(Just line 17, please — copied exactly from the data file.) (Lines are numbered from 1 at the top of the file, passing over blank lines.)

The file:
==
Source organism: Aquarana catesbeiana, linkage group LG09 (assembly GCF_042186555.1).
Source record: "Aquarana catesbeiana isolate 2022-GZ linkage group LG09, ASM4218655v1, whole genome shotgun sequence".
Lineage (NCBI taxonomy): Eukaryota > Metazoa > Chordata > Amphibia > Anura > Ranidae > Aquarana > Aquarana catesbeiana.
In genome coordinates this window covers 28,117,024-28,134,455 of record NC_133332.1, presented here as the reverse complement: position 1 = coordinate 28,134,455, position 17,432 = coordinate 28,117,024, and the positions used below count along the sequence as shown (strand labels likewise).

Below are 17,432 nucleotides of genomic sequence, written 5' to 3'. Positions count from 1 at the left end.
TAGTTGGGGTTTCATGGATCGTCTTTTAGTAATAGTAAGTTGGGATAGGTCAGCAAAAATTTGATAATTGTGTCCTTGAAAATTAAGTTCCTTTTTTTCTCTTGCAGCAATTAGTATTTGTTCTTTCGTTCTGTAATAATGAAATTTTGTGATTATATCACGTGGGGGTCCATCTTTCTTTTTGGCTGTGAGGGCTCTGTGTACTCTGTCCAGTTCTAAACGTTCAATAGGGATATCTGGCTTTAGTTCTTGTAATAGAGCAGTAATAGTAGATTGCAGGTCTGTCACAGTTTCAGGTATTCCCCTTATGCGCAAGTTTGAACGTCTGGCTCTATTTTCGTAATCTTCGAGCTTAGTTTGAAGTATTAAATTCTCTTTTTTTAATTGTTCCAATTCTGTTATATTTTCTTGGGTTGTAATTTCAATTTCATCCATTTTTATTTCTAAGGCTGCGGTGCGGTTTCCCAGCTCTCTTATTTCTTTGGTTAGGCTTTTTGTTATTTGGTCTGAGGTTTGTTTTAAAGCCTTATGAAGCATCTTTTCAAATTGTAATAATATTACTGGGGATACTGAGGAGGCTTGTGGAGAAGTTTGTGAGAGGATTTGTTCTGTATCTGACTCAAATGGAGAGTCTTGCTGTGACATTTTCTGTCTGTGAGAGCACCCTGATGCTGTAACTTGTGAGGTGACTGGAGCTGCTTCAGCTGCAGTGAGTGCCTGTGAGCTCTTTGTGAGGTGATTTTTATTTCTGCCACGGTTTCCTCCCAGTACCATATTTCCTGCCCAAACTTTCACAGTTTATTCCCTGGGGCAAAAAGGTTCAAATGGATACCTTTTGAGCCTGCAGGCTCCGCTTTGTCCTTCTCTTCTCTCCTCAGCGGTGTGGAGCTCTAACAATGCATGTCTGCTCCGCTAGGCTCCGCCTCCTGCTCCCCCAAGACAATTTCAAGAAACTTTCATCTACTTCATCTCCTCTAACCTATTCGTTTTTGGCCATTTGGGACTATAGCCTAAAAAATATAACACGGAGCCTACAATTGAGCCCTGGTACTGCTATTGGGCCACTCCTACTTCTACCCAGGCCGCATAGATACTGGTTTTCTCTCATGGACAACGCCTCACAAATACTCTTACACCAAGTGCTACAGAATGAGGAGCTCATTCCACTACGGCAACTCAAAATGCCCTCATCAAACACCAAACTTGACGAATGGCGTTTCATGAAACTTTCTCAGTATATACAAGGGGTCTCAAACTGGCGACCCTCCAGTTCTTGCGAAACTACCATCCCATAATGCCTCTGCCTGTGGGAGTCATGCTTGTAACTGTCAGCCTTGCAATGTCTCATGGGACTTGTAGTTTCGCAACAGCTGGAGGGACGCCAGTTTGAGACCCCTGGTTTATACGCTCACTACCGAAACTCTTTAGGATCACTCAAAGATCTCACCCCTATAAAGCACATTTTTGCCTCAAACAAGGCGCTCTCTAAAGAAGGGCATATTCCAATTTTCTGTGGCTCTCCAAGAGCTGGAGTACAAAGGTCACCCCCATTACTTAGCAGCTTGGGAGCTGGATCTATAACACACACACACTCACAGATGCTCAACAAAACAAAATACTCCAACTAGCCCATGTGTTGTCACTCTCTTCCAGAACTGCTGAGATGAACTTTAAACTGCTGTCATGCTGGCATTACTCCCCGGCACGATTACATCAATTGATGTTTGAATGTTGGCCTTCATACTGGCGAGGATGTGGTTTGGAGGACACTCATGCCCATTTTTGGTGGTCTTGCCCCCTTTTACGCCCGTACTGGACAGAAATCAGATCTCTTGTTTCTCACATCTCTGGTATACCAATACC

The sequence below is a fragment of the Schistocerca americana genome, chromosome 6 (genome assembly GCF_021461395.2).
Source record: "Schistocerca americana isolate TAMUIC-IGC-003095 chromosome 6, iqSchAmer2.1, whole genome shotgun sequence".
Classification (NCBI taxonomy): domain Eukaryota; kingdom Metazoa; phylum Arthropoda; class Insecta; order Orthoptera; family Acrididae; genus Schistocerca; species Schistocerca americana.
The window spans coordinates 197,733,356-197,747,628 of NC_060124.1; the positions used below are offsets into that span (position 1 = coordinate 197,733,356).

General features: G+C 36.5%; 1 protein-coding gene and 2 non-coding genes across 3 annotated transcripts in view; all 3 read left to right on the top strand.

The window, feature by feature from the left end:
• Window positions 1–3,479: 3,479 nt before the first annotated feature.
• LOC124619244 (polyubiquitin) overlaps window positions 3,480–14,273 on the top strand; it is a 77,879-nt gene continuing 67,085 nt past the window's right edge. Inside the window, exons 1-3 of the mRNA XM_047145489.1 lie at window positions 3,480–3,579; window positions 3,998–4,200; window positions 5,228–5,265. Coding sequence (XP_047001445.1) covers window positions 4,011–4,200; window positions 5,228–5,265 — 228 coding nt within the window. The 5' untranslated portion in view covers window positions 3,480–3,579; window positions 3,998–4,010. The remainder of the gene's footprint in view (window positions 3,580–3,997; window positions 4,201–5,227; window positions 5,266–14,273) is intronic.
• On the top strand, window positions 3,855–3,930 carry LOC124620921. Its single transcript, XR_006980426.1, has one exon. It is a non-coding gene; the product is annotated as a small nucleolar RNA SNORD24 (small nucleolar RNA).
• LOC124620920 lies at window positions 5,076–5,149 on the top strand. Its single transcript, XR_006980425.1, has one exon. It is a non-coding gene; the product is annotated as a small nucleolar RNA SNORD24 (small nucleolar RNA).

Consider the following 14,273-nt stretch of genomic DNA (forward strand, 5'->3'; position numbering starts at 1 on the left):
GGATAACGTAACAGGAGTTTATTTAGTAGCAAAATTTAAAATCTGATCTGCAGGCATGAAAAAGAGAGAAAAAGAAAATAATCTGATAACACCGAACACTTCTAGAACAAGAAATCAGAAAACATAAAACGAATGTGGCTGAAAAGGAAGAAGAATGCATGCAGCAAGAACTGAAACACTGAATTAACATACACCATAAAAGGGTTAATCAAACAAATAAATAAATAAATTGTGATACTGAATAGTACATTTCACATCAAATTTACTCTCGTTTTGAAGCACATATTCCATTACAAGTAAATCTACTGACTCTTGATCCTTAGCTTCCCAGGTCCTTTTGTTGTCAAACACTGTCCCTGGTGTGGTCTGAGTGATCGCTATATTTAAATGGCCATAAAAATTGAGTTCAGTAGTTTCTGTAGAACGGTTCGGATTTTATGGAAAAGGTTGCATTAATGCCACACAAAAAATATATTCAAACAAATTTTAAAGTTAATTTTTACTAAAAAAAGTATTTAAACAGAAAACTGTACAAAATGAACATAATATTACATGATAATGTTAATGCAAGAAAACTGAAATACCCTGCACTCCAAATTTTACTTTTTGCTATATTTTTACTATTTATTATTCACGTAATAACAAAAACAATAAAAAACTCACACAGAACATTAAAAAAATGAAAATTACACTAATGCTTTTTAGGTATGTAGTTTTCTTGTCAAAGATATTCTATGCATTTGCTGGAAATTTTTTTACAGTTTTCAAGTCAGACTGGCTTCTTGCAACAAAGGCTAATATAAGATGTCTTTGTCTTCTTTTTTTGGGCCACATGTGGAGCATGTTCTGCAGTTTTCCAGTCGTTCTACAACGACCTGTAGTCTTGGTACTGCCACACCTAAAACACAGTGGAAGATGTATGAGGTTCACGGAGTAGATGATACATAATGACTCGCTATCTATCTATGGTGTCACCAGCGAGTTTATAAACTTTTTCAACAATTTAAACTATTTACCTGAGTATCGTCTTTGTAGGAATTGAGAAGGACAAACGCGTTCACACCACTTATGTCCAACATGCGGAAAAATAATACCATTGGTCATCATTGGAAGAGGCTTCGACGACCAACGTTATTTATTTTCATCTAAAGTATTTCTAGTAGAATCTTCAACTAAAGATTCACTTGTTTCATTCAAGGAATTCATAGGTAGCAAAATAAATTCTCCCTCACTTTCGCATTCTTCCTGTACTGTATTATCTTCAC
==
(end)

Consider the following 14,273-nt stretch of genomic DNA (forward strand, 5'->3'; position numbering starts at 1 on the left):